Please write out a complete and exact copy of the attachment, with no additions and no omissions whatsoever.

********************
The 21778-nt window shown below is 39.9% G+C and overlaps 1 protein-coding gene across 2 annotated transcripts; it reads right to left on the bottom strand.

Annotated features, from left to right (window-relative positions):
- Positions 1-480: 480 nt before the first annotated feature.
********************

The 21778-nt window shown below is 39.9% G+C and overlaps 1 protein-coding gene across 2 annotated transcripts; it reads right to left on the bottom strand.

Annotated features, from left to right (window-relative positions):
- Positions 1-480: 480 nt before the first annotated feature.